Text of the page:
First Time in Okayama

Seen all of the gardens around Japan? Think you’ve seen it all? Try visiting Korakuen! The 300-year old garden has gone through some revivals after the second world war, and the progress shows: the garden is now considered one of Japan’s three best gardens, and is rated 3 stars by the Michelin Green Guide. The garden also has over 60 Japanese Cranes in its park, making Okayama prefecture the prefecture with the most Cranes being raised.

Photo Cred: Flickr user ajari[email protected]/14817743572/
Inujima and Art
Inujima is an island, on the Seto Inland Sea, that was home to countless industrial endeavors. Before the industrial revolution, it was a source of stone for building castles. After the Meiji Restoration, it became a site for copper refining, and brought many inhabitants to the island before declining once more due to falling copper prices. Now, however, it is the site of the Inujima Seirensho Art Museum, a permanent exhibit encompassing parts of the abandoned refinery. There are also tours where you can explore the island, all within walking distance.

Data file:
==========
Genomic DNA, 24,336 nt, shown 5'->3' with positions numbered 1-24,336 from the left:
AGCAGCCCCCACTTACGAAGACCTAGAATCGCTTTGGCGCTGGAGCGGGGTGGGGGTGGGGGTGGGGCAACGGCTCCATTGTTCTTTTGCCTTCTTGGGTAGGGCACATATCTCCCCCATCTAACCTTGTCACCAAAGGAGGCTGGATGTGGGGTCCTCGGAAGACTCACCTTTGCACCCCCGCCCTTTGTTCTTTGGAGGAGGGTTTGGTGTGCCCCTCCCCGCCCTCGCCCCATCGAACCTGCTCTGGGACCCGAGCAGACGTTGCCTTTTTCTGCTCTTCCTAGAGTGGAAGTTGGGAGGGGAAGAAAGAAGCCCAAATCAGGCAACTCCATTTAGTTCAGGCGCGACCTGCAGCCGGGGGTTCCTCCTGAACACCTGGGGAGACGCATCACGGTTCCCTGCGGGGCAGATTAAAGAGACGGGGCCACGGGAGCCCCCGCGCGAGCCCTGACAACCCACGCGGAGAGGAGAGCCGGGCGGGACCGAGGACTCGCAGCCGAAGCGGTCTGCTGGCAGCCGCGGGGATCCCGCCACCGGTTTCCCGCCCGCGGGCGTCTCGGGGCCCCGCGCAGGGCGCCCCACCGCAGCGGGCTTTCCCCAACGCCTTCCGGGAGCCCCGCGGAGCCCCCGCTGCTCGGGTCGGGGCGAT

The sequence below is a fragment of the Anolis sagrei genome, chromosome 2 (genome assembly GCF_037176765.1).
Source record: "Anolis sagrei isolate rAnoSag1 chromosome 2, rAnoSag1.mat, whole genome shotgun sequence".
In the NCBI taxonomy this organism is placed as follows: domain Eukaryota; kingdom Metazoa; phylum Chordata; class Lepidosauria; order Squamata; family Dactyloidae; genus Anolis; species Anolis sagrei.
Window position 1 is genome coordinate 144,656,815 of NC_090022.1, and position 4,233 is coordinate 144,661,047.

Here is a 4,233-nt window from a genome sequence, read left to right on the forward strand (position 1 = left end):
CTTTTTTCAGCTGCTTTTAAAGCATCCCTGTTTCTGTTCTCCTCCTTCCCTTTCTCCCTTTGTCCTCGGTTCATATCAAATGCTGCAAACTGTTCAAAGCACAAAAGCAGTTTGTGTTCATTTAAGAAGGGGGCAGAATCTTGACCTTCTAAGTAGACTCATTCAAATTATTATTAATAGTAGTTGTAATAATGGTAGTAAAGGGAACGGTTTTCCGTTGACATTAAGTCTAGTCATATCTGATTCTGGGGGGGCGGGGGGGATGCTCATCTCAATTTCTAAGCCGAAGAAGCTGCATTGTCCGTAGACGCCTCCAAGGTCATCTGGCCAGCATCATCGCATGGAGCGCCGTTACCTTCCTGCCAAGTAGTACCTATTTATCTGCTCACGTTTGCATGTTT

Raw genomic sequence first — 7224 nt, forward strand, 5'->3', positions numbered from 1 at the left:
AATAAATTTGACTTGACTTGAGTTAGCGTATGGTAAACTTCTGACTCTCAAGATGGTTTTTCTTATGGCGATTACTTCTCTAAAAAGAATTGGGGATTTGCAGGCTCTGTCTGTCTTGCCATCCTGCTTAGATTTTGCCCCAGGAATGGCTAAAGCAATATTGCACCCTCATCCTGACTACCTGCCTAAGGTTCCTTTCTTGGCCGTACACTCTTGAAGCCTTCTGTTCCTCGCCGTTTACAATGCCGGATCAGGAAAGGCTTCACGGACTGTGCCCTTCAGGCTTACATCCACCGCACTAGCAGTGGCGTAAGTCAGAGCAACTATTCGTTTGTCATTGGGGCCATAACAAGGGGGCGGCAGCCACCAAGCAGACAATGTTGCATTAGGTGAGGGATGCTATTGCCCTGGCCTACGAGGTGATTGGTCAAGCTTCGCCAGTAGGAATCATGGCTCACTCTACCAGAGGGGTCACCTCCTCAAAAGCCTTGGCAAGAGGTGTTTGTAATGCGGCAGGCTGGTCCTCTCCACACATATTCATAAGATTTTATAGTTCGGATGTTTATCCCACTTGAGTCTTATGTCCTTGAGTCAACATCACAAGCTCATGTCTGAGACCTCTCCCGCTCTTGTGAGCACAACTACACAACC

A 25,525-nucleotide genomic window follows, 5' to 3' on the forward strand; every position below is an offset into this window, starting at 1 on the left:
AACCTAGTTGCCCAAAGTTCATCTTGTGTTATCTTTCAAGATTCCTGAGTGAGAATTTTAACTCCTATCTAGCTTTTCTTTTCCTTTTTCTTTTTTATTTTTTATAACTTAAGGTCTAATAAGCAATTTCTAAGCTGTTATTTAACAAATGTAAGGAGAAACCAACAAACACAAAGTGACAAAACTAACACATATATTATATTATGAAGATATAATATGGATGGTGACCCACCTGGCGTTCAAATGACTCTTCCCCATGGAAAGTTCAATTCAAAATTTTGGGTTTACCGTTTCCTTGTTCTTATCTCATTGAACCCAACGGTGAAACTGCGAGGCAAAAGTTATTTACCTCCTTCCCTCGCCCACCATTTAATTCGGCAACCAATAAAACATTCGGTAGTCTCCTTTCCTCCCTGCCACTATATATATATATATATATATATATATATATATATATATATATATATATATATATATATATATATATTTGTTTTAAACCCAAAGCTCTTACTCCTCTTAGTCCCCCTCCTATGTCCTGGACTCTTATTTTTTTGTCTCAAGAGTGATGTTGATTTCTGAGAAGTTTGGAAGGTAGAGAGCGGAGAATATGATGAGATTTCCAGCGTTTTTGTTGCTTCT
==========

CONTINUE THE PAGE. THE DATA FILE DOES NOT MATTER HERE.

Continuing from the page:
Photo Cred: Flickr user asok5[email protected]/36408443393/
Kurashiki Area
If you’re visiting Okayama, the Kurashiki are a must-see. It is an area of Okayama that is preserved to look like the Edo Period, complete with canals and old-fashioned wooden buildings. Historically, the was a rice-distributing area that served as a stop for boats transporting their goods down the river. The name itself comes from the fact that many of these buildings were for storage, or “Kura”. Many of the buildings have been converted into museums, showcasing art collections, the most famous being the Ohara Museum. There is also Japan’s first cotton mill, the Ivy Square, which shows off a brick wall covered in vines of ivy.

Tokyo Creative